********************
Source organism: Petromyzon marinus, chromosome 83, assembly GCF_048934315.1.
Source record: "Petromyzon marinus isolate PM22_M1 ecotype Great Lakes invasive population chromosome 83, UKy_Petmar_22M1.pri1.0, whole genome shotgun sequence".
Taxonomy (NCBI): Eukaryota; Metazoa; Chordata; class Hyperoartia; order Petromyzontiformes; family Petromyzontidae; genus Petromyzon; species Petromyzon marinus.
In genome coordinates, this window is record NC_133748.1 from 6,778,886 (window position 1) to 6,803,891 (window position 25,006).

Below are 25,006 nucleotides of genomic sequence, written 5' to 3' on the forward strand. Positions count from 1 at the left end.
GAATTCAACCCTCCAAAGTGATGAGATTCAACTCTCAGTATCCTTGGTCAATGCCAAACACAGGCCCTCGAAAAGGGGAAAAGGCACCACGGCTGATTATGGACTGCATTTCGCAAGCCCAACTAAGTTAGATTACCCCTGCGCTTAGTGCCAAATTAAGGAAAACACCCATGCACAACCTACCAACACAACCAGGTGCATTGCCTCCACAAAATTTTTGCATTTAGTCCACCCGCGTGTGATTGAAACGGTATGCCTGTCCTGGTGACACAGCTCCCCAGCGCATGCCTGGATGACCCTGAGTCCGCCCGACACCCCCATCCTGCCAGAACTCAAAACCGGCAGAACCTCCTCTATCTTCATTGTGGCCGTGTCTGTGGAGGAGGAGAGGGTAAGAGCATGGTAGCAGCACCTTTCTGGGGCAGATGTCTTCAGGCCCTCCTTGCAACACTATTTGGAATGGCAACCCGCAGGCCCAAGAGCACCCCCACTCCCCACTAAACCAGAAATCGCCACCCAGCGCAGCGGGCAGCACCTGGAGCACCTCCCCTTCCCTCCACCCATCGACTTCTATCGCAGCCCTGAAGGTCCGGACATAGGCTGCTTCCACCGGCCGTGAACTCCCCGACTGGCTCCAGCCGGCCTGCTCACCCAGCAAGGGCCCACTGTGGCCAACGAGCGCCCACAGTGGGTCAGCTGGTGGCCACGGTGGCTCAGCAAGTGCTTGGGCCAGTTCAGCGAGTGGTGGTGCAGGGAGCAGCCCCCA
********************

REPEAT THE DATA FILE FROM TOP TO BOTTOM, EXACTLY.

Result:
Source organism: Petromyzon marinus, chromosome 83, assembly GCF_048934315.1.
Source record: "Petromyzon marinus isolate PM22_M1 ecotype Great Lakes invasive population chromosome 83, UKy_Petmar_22M1.pri1.0, whole genome shotgun sequence".
Taxonomy (NCBI): Eukaryota; Metazoa; Chordata; class Hyperoartia; order Petromyzontiformes; family Petromyzontidae; genus Petromyzon; species Petromyzon marinus.
In genome coordinates, this window is record NC_133748.1 from 6,778,886 (window position 1) to 6,803,891 (window position 25,006).

Below are 25,006 nucleotides of genomic sequence, written 5' to 3' on the forward strand. Positions count from 1 at the left end.
GAATTCAACCCTCCAAAGTGATGAGATTCAACTCTCAGTATCCTTGGTCAATGCCAAACACAGGCCCTCGAAAAGGGGAAAAGGCACCACGGCTGATTATGGACTGCATTTCGCAAGCCCAACTAAGTTAGATTACCCCTGCGCTTAGTGCCAAATTAAGGAAAACACCCATGCACAACCTACCAACACAACCAGGTGCATTGCCTCCACAAAATTTTTGCATTTAGTCCACCCGCGTGTGATTGAAACGGTATGCCTGTCCTGGTGACACAGCTCCCCAGCGCATGCCTGGATGACCCTGAGTCCGCCCGACACCCCCATCCTGCCAGAACTCAAAACCGGCAGAACCTCCTCTATCTTCATTGTGGCCGTGTCTGTGGAGGAGGAGAGGGTAAGAGCATGGTAGCAGCACCTTTCTGGGGCAGATGTCTTCAGGCCCTCCTTGCAACACTATTTGGAATGGCAACCCGCAGGCCCAAGAGCACCCCCACTCCCCACTAAACCAGAAATCGCCACCCAGCGCAGCGGGCAGCACCTGGAGCACCTCCCCTTCCCTCCACCCATCGACTTCTATCGCAGCCCTGAAGGTCCGGACATAGGCTGCTTCCACCGGCCGTGAACTCCCCGACTGGCTCCAGCCGGCCTGCTCACCCAGCAAGGGCCCACTGTGGCCAACGAGCGCCCACAGTGGGTCAGCTGGTGGCCACGGTGGCTCAGCAAGTGCTTGGGCCAGTTCAGCGAGTGGTGGTGCAGGGAGCAGCCCCCA